Financial Reform, With Chinese Characteristics

Despite this growth, serious questions remain about the efficacy of both programs. Though corporate debt-for-equity swaps are rising, reaching 480 billion yuan by March, they represent a tiny fraction of total corporate debt outstanding, which now stands at between 17 trillion to 18 trillion yuan. Moreover, unless paired with significant industrial and corporate restructuring efforts to make companies, especially in the state sector, more productive and profitable, debt-equity swaps do little to limit the state-owned banking sector's exposure to corporate bankruptcies. This concern explains, in part, why many banks initially balked at the initiative. Likewise, though local government debt-bond swaps help bolster local government finances in the short-term by lowering debt-servicing costs, the program does little to address how localities (which often face intense funding pressures) will actually repay the principal on their outstanding debts. Both programs lower the risk of widespread corporate and local government bankruptcies in the short-term, but neither offers a solution to the looming question of how to metabolize a decade's worth of unpaid debt, much of which is likely unpayable.

Eliminating Regulatory Silos

The third area of financial sector reform refers to central government efforts to improve financial regulation. In the 1990s and early 2000s, as China's economy took off (especially after China joined the World Trade Organization), this endeavor led Beijing to create separate banking, insurance and securities regulators to better manage the financial system's growing complexity. In recent years, improving financial sector regulation has moved in the opposite direction, toward building a unified regulatory framework encompassing banks, non-bank financial institutions (such as trusts and mutual funds), and insurance companies.

The primary thrust behind this shift has been the rise of regulatory arbitrage as banks and other investors take advantage of discrepancies in regulations among banking, securities and insurance sectors to channel funds into a wide array of opaque and risky products. This regulatory arbitrage became acute when authorities, in an effort to prevent China's economy from overheating, tightened controls on bank lending in 2011 and 2012, leading to the growth of informal lending tools such as wealth management products. Because they were sold by non-bank financial institutions under the jurisdiction of the CSRC (which, at least initially, placed fewer controls on investments into high-risk assets like real estate), these tools gave banks new avenues to channel investor funds into otherwise prohibited assets.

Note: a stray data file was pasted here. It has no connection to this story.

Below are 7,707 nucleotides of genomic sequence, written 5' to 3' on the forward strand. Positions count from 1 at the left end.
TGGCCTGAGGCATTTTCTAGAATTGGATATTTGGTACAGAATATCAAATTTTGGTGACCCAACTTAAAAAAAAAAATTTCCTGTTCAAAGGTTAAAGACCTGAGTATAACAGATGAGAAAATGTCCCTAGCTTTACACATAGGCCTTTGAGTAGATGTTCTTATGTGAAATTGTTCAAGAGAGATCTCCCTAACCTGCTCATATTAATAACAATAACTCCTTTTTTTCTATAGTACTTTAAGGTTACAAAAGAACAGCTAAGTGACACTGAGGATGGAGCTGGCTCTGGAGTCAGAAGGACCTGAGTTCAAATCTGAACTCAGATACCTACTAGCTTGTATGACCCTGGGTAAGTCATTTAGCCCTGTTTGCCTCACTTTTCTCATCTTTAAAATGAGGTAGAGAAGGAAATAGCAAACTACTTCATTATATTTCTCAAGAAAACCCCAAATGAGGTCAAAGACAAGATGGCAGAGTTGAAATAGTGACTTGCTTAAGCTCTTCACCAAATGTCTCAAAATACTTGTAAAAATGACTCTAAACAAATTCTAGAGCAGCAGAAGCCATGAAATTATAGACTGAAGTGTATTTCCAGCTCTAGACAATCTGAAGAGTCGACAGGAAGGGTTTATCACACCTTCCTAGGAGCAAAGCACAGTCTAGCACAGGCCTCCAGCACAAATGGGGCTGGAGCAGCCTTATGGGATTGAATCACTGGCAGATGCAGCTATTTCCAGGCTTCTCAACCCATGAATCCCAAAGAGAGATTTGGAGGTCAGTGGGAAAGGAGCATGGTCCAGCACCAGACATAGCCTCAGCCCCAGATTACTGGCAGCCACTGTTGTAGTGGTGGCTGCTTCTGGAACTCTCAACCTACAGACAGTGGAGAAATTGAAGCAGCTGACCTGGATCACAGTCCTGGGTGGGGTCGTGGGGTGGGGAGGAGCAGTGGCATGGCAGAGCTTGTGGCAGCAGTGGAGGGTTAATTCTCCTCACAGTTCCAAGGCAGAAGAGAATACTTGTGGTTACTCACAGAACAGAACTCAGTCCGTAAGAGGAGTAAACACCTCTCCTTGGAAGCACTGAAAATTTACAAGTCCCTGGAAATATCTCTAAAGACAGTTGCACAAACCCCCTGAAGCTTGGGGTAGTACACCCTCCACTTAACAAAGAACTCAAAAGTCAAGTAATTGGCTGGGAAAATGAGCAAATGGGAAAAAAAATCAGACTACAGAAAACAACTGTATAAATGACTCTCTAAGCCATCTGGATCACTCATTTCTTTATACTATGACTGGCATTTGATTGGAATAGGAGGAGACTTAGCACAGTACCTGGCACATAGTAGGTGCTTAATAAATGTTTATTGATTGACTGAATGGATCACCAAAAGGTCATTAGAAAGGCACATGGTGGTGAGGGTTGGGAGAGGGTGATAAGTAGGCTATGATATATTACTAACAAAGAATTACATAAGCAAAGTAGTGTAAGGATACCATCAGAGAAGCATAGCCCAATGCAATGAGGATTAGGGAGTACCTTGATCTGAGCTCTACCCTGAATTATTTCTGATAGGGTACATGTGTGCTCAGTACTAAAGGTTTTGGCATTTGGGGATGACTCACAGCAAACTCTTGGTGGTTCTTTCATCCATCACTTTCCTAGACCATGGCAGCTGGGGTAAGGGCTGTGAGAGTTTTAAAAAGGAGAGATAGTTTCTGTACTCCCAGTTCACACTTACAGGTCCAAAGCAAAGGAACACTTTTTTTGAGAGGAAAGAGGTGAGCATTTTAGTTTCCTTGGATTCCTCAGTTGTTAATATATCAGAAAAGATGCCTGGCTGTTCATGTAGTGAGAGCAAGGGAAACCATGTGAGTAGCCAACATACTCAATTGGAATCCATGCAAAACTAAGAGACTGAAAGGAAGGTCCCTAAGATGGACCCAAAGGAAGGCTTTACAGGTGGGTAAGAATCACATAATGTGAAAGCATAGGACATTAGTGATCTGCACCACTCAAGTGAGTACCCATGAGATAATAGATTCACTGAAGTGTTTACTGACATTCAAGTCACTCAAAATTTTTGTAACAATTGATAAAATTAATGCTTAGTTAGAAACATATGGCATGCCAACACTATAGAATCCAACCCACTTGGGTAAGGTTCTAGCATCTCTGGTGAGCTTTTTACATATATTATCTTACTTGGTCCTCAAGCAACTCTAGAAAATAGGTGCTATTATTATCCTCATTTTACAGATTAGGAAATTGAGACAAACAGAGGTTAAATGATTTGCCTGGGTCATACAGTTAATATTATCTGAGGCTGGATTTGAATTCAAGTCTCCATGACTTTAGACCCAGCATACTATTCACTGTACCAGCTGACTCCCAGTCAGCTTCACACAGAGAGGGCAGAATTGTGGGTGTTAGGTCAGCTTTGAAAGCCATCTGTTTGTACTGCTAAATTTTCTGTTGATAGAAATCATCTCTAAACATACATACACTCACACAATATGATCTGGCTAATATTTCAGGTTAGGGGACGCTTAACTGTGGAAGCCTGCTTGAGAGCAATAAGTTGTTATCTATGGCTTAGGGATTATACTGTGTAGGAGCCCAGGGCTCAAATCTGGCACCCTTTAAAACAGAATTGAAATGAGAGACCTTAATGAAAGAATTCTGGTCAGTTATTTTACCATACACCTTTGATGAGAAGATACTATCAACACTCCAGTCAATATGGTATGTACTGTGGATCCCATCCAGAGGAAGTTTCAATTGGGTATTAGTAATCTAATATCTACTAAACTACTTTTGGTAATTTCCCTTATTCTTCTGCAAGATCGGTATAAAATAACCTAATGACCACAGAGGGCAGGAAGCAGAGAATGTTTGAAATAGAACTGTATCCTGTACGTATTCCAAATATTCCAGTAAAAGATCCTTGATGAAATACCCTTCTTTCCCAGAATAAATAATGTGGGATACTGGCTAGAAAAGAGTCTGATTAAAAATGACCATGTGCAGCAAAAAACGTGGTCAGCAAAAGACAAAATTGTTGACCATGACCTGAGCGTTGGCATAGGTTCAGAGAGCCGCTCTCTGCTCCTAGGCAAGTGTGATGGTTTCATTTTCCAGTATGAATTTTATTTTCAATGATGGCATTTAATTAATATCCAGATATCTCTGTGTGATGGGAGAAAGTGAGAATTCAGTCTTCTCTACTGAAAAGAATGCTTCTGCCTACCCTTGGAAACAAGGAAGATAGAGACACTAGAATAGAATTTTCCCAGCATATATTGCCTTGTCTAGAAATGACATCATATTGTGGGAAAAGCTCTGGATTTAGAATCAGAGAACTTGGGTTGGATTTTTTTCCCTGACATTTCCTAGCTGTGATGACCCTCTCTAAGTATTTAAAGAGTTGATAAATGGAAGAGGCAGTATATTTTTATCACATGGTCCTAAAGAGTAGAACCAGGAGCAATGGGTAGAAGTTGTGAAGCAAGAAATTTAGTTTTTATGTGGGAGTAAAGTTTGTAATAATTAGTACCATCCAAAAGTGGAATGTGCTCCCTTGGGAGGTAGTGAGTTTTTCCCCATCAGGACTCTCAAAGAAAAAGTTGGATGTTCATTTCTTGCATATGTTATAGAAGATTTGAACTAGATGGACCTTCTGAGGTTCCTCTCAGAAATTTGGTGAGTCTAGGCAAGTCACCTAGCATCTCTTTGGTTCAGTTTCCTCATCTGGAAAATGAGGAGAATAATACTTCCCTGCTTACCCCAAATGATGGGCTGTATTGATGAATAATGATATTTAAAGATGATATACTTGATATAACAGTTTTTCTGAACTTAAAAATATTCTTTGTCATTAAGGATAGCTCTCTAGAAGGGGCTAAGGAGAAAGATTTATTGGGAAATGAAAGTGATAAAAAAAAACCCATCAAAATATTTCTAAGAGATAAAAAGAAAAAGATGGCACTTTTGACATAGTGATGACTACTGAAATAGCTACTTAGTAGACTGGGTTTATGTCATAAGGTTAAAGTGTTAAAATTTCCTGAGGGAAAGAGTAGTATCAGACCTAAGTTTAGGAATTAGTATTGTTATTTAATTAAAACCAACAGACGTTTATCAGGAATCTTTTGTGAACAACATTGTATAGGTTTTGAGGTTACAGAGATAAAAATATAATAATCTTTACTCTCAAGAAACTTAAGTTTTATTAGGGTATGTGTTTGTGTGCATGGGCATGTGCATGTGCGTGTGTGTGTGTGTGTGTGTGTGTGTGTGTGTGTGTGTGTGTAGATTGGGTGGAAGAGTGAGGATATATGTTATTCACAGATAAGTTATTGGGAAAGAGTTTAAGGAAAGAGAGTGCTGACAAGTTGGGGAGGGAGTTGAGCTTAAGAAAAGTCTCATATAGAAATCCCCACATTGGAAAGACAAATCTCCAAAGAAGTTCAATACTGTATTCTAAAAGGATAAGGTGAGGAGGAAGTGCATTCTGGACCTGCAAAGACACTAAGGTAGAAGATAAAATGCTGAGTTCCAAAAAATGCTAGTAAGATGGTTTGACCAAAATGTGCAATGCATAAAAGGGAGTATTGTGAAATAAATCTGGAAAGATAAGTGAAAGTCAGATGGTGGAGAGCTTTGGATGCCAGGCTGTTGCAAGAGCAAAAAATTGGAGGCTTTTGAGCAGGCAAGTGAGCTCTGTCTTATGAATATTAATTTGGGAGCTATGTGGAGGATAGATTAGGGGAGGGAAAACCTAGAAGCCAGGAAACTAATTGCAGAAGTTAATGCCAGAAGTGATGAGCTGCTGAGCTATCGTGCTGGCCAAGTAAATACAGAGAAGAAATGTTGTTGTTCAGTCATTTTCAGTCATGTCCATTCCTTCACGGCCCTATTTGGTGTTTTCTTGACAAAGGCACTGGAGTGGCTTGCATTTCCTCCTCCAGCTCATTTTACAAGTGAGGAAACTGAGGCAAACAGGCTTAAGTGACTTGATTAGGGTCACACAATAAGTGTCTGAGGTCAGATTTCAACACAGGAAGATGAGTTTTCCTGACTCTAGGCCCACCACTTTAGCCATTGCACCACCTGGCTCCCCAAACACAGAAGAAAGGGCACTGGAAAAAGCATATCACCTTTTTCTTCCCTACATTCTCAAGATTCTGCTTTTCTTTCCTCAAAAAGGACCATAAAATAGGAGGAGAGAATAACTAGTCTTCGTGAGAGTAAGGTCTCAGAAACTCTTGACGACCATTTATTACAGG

Despite Beijing's periodic efforts to rein in wealth management products and other so-called shadow lending devices, there has been a proliferation of a wide range of those tools as banks and other financial institutions seek new ways to evade regulatory shifts. As indicated by numerous anecdotal reports, by 2015, arbitrage among the different regulatory regimes of CBRC, CSRC and CIRC was an important feature of most major financial firms' ordinary business operations. Naturally, as state-owned banks relied increasingly heavily on non-bank lending tools to generate higher returns for their investors, they (and the trust and insurance companies into which they invested, along with commissions charged with overseeing them) developed a strong interest in preserving their access to them, and thus in combating any move to unify and tighten regulation of these products. This began to shift in late 2015 after the stock market collapse sparked calls from senior Chinese officials for a single "super regulator" to replace the existing tri-partite regime. The February 2017 announcement that the People's Bank of China would draft unified regulations for asset management products, particularly wealth management products, marked the first concrete step toward building a super regulator.

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